See what I did there? Now you have landed on this page, let's go beyond the inuendo and straight to my point!
Does length really matter, or is it the emotion in the ocean that counts? ;-)
This is a subject I want to discuss exclusively, as I have a few brides that email me with the question: "Do we get a longer edit because Tom Dick and Harry do a 20 minute version as well as a 4 minute version"
Here is the thing, when you are paying over a thousand pounds for this type of service, it's easy to slip into the mind set that with a longer edit, you get more 'bang for your buck'. But, is this really the case?
Here's what I think!
If you are a fan of my work, you have probably already seen my 6-8 minute signature films, and sure enough shed a little tear too. That's ok, we all have a little cry from time to time too lads... So what was it about the film that made you so emotional watching it?
Speed, interest and emotion
Have you ever watched a movie, and it gets to a point where you are still sat there thinking "blimey this is a slow film" or when you're talking about a movie you watched and say "well, it was pretty good but it just took forever to get going"... Well, with that in mind, lets compare that to a wedding film.
6 to 8 minutes is the optimal time to tell a story. There is enough time there to tell the day's story, but not too much to risk it not moving at an appealing pace, whilst keeping it interesting and emotional. I split my films in to two parts, a cinematic introduction, then the whole days events edited to lovely music, with the latter part edited in a slower motion to add romance. You won't ever get to the end of one of my films and wish there was more, you will only want to play it again and again. One person said to me once, "I would much rather watch a 6 minute film six times than watch a 20 minute film twice. How true is that! As beautiful as your wedding day was, I can guarantee if you hired a videographer who did a longer edit, the odds are you will prefer to watch the shorter film over and over than you would the longer version. It's like getting your 400 images back from the photographer, and printing the best 40 of them to share because they are your favorites. The other 360 pictures are fine, but them 40 you chose for the album are a true reflection of your day and make the emotions come back wonderfully. They are just enough to look at over and over.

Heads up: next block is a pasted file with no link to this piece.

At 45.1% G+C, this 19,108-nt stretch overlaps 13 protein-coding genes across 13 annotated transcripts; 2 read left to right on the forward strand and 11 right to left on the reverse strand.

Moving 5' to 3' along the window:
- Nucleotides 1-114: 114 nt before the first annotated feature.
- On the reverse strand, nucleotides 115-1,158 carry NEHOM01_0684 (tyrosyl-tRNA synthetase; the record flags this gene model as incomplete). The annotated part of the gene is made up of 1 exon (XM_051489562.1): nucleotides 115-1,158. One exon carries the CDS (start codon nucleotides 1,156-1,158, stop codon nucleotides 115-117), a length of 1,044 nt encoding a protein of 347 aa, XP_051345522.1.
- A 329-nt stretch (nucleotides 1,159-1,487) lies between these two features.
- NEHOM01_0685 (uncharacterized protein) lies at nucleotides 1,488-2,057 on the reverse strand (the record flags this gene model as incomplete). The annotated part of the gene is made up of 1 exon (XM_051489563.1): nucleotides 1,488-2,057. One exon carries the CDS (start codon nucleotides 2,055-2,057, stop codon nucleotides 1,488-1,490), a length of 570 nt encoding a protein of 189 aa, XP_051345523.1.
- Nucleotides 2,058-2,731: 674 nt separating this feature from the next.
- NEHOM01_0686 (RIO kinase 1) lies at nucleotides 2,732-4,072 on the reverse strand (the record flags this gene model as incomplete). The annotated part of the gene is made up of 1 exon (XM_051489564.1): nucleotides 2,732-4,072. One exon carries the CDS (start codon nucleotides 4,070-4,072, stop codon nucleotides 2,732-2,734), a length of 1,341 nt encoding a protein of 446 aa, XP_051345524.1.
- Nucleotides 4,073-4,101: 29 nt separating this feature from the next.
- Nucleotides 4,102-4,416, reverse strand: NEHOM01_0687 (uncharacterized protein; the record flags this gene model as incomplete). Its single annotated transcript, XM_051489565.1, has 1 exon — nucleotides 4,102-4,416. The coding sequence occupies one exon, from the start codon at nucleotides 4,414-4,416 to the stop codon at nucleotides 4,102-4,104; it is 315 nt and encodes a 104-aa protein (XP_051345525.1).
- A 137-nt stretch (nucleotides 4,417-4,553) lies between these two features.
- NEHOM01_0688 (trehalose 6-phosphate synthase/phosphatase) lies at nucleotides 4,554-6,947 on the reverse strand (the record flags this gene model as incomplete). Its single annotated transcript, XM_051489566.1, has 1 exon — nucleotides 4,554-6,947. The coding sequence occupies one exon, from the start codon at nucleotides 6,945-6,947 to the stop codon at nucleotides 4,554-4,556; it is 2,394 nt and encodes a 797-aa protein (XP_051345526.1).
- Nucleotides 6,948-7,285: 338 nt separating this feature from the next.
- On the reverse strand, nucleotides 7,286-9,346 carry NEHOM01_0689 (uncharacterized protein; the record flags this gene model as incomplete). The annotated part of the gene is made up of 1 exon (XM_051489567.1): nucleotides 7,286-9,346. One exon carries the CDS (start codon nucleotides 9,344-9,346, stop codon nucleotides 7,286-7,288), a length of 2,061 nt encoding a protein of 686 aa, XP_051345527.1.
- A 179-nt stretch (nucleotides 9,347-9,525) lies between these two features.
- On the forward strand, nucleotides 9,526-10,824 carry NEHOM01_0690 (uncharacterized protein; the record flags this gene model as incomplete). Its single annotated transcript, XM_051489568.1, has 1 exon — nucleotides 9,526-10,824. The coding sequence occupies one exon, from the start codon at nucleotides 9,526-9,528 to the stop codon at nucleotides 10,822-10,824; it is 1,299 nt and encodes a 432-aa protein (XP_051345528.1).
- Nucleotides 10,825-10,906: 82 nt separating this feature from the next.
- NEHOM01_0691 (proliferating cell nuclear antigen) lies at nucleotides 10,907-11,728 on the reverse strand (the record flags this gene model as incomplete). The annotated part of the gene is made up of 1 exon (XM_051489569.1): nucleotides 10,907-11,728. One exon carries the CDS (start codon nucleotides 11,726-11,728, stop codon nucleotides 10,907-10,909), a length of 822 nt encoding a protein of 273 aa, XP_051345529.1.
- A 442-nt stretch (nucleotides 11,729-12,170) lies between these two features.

On top of that, it allows my creativity to peak. I know what works for me and what I am best at. It can become very difficult to keep a longer edit interesting for the viewer, so it is even harder for the editor to keep an interest in it. Think of it like this: with the optimal sized canvas, an artist can splash all sorts of colour and detail on there, if the canvas is too big he may run out of colour, or use too much of one colour that the canvas looks too repetitive, and the details become lost.
Sometimes "the bigger the better" doesn't always have a place. I much prefer "short and sweet" or "quality over quantity".
Ask your self this:
If you went to watch a great movie at the cinema and it was a little shorter than most movies, would you feel out of pocket?